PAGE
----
As America’s opioid abuse epidemic continues to worsen, a study releases this week reveals a potential remedy for pain patients: Medical marijuana.
HelloMD, one of the nation’s largest community of medical cannabis patients, partnered with researchers from the University of California, Berkeley, to examine how cannabis has affected Americans consumption of opioids. The results of the landmark study show that patients, given a choice, would overwhelmingly choose cannabis over opioid medication, saying the herb works just as well and with fewer side effects.
Key findings of the show:
97 percent “strongly agreed/agreed” that they could decrease their opioid use when using cannabis.
92 percent “strongly agreed/agreed” that they prefer cannabis to treat their medical condition.
81 percent “strongly agreed/ agreed that cannabis by itself was more effective than taking cannabis with opioids. The results were similar when using cannabis with non-opioid based pain medications.
The researchers collected survey data from close to 3,000 participants, questioning their usage of cannabis and how it has affected their consumption of opioids.
The news comes at a critical time as drug overdose deaths and opioid-involved deaths in the U.S. continue to skyrocket. According to the CDC, most drug overdose deaths (more than 60 percent) involve an opioid with 91 Americans dying every day from an opioid overdose, including prescription opioids and heroin.
“The latest publication from the National Academy of Sciences clearly refuted the ‘gateway drug’ theory that using marijuana can lead to opioid addiction, instead finding evidence of cannabis having multiple curative benefits,” said Dr. Perry Solomon, chief medical officer of HelloMD. “Our study further substantiates this. Hopefully this will awaken the public, medical professionals and legislatures to the fact that cannabis is a safe, non-addictive product, available to help fight the opioid epidemic.”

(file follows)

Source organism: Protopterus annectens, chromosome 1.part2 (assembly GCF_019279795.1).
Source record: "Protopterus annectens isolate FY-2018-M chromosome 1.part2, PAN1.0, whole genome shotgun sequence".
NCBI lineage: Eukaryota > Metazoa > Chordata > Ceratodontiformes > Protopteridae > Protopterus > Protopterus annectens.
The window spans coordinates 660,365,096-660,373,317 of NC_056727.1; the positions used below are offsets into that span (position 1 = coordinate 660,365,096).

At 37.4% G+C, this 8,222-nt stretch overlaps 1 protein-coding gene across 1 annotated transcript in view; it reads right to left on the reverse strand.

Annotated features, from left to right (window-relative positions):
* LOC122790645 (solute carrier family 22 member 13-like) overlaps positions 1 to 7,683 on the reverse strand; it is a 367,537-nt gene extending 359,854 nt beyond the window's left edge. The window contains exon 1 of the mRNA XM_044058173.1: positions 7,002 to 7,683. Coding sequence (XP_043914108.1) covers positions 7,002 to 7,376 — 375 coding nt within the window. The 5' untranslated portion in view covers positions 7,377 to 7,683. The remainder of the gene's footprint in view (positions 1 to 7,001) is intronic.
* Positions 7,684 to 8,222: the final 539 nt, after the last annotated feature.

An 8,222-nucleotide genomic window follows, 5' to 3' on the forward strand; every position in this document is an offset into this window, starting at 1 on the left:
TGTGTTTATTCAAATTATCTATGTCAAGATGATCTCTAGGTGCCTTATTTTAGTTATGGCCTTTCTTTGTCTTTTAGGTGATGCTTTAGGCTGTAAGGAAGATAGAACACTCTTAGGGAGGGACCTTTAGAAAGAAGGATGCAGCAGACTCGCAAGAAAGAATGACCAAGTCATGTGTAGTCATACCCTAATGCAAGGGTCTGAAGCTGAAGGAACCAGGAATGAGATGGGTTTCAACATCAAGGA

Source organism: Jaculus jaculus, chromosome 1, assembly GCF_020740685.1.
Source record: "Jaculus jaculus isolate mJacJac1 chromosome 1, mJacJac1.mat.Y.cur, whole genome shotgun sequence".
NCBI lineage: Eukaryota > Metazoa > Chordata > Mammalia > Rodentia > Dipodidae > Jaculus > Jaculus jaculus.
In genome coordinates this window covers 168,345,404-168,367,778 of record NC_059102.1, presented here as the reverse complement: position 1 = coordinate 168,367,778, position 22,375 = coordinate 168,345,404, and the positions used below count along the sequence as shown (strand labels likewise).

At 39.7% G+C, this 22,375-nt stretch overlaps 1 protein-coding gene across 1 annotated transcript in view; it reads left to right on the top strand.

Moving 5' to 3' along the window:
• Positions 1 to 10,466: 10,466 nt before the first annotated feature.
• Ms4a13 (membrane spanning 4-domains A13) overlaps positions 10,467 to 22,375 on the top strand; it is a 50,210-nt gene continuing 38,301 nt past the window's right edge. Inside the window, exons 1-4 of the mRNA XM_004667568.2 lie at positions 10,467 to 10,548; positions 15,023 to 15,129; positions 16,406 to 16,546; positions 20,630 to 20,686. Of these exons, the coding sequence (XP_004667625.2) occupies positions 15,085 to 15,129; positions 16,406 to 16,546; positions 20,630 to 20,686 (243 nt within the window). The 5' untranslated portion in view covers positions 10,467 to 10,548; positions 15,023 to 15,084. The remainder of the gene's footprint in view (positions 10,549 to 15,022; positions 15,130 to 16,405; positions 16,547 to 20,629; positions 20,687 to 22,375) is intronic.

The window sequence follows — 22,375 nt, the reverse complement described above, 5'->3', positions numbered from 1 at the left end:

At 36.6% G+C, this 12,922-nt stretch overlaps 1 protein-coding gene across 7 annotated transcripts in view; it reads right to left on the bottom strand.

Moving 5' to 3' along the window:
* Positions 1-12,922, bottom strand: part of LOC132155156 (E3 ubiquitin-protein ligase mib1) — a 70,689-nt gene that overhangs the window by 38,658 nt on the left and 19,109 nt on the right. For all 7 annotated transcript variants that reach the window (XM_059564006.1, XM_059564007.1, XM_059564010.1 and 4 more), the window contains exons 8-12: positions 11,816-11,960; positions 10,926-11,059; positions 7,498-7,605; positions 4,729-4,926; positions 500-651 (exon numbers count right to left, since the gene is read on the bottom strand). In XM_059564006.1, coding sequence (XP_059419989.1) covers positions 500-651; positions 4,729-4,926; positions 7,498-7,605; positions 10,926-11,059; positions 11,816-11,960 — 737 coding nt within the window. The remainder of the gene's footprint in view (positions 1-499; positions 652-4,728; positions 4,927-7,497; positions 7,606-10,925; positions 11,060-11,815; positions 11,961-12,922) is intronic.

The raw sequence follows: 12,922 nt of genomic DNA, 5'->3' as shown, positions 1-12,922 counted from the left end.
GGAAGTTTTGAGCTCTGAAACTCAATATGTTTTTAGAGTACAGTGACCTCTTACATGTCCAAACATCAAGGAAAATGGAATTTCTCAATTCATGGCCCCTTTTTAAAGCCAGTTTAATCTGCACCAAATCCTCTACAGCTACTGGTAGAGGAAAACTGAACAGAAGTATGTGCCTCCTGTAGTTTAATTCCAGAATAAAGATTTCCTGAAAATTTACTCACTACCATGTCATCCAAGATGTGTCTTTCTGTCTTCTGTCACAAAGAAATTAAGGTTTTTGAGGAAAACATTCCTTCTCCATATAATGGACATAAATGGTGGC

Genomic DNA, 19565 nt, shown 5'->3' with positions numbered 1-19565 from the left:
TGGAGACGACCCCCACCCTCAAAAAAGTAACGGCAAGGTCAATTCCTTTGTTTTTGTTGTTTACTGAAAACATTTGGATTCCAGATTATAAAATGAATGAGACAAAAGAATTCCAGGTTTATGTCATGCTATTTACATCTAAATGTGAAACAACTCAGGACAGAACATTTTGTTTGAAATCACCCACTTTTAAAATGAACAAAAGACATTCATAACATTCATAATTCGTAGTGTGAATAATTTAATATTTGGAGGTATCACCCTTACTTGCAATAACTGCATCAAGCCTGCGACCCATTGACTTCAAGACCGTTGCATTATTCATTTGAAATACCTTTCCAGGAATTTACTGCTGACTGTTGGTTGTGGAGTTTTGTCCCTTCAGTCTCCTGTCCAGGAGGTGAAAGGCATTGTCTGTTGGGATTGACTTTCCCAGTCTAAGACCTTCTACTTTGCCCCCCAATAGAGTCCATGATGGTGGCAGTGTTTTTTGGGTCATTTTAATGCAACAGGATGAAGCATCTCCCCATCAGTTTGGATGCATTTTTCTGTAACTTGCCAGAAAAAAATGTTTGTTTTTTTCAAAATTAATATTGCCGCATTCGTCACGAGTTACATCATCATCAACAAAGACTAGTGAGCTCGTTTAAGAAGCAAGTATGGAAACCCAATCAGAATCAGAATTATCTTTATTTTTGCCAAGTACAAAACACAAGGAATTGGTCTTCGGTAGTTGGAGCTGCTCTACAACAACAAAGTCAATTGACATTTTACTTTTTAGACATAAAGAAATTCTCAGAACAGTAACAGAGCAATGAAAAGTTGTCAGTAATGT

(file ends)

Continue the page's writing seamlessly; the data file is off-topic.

The study was led by Amanda Reiman, PhD, MSW, Lecturer in the School of Social Welfare at UC Berkeley, Perry Solomon, MD, Chief Medical Officer for HelloMD, and Mark A. Welty, Ph.D., NCC, LPCC-S, LSW, Kent State University, Adjunct Faculty, Welty Counseling and Consulting, CEO, The Village Network, Director of Research and Innovation, The Ohio Patient Network, Board of Directors.
Amanda Reiman, one of the lead researchers of the study and a lecturer in the School of Social Welfare at UC Berkeley, said:
“The treatment of pain has become a politicized business in the United States. The result has been the rapidly rising rate of opioid related overdoses and dependence. Cannabis has been used throughout the world for thousands of years to treat pain and other physical and mental health conditions. Patients have been telling us for decades that this practice is producing better outcomes than the use of opioid based medications. It’s past time for the medical profession to get over their reefer madness and start working with the medical cannabis movement and industry to slow down the destruction being caused by the over prescribing and overuse of opioids.”
The study revealed that cannabis, in combination with opioid pain medications, can lower opioid side effects, cravings, and withdrawal severity, as well as enhance the analgesic effects of opioids, thereby allowing for lower doses and less risk of overdose.
The authors concluded that their results “demonstrate that inhaled cannabis safely augments the analgesic effects of opioids.” Research published last year found that 80 percent of medical cannabis users reported substituting cannabis for prescribed medications, particularly among patients with pain-related conditions.